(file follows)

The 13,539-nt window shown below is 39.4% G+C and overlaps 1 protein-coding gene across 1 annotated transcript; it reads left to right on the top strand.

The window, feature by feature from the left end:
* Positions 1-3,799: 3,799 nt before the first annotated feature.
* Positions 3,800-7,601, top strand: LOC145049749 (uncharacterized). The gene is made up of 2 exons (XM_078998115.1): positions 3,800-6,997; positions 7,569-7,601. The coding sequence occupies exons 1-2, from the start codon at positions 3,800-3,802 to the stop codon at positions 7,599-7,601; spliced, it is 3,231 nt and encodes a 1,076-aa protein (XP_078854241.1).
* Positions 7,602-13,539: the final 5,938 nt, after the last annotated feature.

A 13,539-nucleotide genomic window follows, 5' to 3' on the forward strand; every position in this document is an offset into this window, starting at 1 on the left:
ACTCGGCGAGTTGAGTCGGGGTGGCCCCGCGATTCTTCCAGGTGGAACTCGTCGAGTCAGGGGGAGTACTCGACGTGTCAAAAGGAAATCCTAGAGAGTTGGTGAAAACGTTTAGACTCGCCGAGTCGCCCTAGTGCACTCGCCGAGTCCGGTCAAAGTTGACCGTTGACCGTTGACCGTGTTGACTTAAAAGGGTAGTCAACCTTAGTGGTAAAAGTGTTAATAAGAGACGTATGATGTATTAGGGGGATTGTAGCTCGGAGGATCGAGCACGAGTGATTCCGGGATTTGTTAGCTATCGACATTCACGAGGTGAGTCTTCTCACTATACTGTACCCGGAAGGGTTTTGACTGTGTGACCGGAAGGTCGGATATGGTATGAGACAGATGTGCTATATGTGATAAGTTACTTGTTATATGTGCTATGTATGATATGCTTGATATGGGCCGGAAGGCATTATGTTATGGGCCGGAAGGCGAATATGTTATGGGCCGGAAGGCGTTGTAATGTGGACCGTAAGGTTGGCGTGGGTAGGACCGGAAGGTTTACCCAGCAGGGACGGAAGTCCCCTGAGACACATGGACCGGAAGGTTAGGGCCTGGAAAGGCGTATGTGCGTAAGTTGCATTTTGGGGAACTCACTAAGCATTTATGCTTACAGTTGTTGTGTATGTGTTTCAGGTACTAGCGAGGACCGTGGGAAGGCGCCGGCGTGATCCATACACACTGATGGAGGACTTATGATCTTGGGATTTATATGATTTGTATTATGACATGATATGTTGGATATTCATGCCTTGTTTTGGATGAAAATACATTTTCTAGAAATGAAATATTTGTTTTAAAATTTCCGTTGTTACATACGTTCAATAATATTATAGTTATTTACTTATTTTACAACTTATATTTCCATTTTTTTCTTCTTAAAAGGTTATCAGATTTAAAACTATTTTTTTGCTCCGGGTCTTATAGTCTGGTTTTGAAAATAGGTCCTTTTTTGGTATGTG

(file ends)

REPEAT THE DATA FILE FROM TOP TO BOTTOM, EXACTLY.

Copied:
The 13,539-nt window shown below is 39.4% G+C and overlaps 1 protein-coding gene across 1 annotated transcript; it reads left to right on the top strand.

The window, feature by feature from the left end:
* Positions 1-3,799: 3,799 nt before the first annotated feature.
* Positions 3,800-7,601, top strand: LOC145049749 (uncharacterized). The gene is made up of 2 exons (XM_078998115.1): positions 3,800-6,997; positions 7,569-7,601. The coding sequence occupies exons 1-2, from the start codon at positions 3,800-3,802 to the stop codon at positions 7,599-7,601; spliced, it is 3,231 nt and encodes a 1,076-aa protein (XP_078854241.1).
* Positions 7,602-13,539: the final 5,938 nt, after the last annotated feature.

A 13,539-nucleotide genomic window follows, 5' to 3' on the forward strand; every position in this document is an offset into this window, starting at 1 on the left:
ACTCGGCGAGTTGAGTCGGGGTGGCCCCGCGATTCTTCCAGGTGGAACTCGTCGAGTCAGGGGGAGTACTCGACGTGTCAAAAGGAAATCCTAGAGAGTTGGTGAAAACGTTTAGACTCGCCGAGTCGCCCTAGTGCACTCGCCGAGTCCGGTCAAAGTTGACCGTTGACCGTTGACCGTGTTGACTTAAAAGGGTAGTCAACCTTAGTGGTAAAAGTGTTAATAAGAGACGTATGATGTATTAGGGGGATTGTAGCTCGGAGGATCGAGCACGAGTGATTCCGGGATTTGTTAGCTATCGACATTCACGAGGTGAGTCTTCTCACTATACTGTACCCGGAAGGGTTTTGACTGTGTGACCGGAAGGTCGGATATGGTATGAGACAGATGTGCTATATGTGATAAGTTACTTGTTATATGTGCTATGTATGATATGCTTGATATGGGCCGGAAGGCATTATGTTATGGGCCGGAAGGCGAATATGTTATGGGCCGGAAGGCGTTGTAATGTGGACCGTAAGGTTGGCGTGGGTAGGACCGGAAGGTTTACCCAGCAGGGACGGAAGTCCCCTGAGACACATGGACCGGAAGGTTAGGGCCTGGAAAGGCGTATGTGCGTAAGTTGCATTTTGGGGAACTCACTAAGCATTTATGCTTACAGTTGTTGTGTATGTGTTTCAGGTACTAGCGAGGACCGTGGGAAGGCGCCGGCGTGATCCATACACACTGATGGAGGACTTATGATCTTGGGATTTATATGATTTGTATTATGACATGATATGTTGGATATTCATGCCTTGTTTTGGATGAAAATACATTTTCTAGAAATGAAATATTTGTTTTAAAATTTCCGTTGTTACATACGTTCAATAATATTATAGTTATTTACTTATTTTACAACTTATATTTCCATTTTTTTCTTCTTAAAAGGTTATCAGATTTAAAACTATTTTTTTGCTCCGGGTCTTATAGTCTGGTTTTGAAAATAGGTCCTTTTTTGGTATGTG